Timing can be everything. So, when do you cover and when don’t you? Being simplistically simple, don’t cover when these plants are blooming but before and once fruit is set.
And so many pea plants struggle just because they’re not given anything to climb on. Most pea plants have these little stringy tendrils that occur along the stems. These tendrils need to cling to a string or structure so the pea plant can continue to grow upward. But the tendrils also send a message to the plant and if the tendrils don’t have anything to attach to the flower (and pod) production of the plant can be reduced by up to 75 percent. So, while you may hate a clingy friend or loved one … give your peas something to cling to.
Don’t fertilize your veggies the minute you plant them unless you are using a time-release plant food like Osmocote. This product isn’t organic but it does allow you to mix the fertilizer into the soil or pot just once then forget about feeding for the rest of the summer. Easy. For organic gardeners, granular fertilizer can be worked in a row along the plants or in circles around the plants. Organic fertilizers are naturally time released over weeks, whereas chemical fertilizers often give a fast shot that lasts only days. But organics need the microbial action of the soil to break them down. So once you add your organic fertilizer gently work it into the top inch or so of the soil. Long-season crops like melons, peppers and eggplants may need two or three feedings a season, while faster crops like salad greens may need only one feeding. I think beginners should stay away from liquid fertilizers at least for the first year or two. They can be a little more complicated in spite of what you may see on television.
And water. Better to under water than over water, as you can always add more—but it’s a bit difficult to take it away once you’ve drowned everything. How much? As a general rule, water deeply then hold off until the soil dries again. Watch the soil and watch the plants as both will give you clues. Keep in mind also that some plants will wilt on a sunny and hot day. With plants like tomatoes this is a temporary wilting and no amount of extra water will stop it. If the ground is moist the wilting is natural and the plant will recover as the sun sets.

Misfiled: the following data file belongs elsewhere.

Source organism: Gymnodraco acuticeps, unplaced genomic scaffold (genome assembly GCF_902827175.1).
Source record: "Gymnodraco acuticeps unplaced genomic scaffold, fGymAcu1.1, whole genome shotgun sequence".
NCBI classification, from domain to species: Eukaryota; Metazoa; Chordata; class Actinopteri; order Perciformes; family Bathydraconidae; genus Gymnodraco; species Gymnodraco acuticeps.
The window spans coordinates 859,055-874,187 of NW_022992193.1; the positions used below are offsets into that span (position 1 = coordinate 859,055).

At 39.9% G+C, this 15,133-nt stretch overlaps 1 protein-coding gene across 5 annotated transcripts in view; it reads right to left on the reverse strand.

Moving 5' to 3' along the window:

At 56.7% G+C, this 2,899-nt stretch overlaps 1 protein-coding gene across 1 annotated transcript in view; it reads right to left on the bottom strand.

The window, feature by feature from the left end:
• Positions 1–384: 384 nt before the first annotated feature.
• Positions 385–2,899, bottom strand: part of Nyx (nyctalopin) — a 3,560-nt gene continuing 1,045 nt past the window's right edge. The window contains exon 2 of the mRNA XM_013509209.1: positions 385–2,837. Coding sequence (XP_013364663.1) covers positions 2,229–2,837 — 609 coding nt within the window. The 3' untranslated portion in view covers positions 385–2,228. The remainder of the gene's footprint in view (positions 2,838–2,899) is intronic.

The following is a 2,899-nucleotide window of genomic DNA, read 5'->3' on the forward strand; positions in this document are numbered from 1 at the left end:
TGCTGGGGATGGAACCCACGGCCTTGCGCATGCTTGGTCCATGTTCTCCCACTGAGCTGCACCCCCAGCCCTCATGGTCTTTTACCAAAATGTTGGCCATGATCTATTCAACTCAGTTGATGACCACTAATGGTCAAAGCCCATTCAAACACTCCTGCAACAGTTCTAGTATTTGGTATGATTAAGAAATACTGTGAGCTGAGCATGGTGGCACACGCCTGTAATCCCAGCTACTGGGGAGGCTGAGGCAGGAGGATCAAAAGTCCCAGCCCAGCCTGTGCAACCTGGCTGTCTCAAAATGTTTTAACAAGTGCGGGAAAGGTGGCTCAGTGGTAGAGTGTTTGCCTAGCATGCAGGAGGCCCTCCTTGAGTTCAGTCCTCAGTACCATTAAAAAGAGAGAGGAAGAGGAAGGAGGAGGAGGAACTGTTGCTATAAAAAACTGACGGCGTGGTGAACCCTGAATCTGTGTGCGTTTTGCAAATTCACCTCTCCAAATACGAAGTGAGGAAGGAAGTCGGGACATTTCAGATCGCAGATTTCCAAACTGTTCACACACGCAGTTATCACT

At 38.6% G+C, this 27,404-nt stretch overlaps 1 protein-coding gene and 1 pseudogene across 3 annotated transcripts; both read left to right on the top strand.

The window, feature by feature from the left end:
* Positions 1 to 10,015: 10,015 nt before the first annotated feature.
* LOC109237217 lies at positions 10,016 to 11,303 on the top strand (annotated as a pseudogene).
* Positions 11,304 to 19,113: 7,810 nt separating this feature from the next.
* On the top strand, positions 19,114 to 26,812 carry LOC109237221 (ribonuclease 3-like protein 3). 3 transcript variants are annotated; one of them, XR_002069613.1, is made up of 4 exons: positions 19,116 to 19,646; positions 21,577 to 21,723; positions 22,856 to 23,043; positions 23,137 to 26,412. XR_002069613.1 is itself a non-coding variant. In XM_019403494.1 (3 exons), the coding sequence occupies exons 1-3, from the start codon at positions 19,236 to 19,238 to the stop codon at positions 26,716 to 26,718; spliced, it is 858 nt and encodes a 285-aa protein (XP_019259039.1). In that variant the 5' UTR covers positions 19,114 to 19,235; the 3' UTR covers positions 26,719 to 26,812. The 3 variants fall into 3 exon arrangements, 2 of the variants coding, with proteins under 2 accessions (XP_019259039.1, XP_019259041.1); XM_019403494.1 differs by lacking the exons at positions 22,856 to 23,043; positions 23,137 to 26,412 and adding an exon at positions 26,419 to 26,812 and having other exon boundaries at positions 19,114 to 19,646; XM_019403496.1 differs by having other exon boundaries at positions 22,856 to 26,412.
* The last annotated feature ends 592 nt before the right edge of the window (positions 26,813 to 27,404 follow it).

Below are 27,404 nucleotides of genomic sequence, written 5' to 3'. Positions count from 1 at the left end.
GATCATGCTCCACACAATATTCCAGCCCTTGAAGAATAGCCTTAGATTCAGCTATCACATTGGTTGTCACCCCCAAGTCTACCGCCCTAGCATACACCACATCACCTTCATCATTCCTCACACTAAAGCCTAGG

Then there are the bugs. And yes, they will come. Know what an aphid looks like. Know what a whitefly looks like. And while not bugs, also know what slugs look like. There is an organic treatment for just about all of these critters and here the trick is to find them early and get them under control. Sprays of water will knock down aphids, sticky yellow traps will get the early whiteflies, row covers will protect from borers. Just be vigilant and persistent. Know what a potato beetle looks like and by all means know what a Japanese beetle looks like.
Diseases are a bit trickier to deal with but you can start with disease- and virus-resistant varieties of vegetables. The plant tags should give you an idea of how resistant they are. Or ask. Most diseases can be controlled by not watering your veggies from above. Try to keep the foliage dry as much as possible because diseases love water droplets and splashes. Never water at night.
Lastly, know when a vegetable is ripe. It’s a feel, a look and it’s a length of time. Each vegetable has a time from planting to “maturity” and the tag should give you an idea or guide. Overripe peas taste awful. Overripe zucchinis turn into baseball bats. Overripe tomatoes rot, split and drop. Melons have telltale ripe spots or slip easily off the vine. Brussels sprouts taste much better when grown into the fall (planted in mid-June) and are exposed to cold, or even frosty, nights.
Do it, try it and get the kids involved. Dig in and find out what really, really fresh food tastes like. Oh, and if you are short on space, absolutely pick the determinate tomatoes. Keep growing.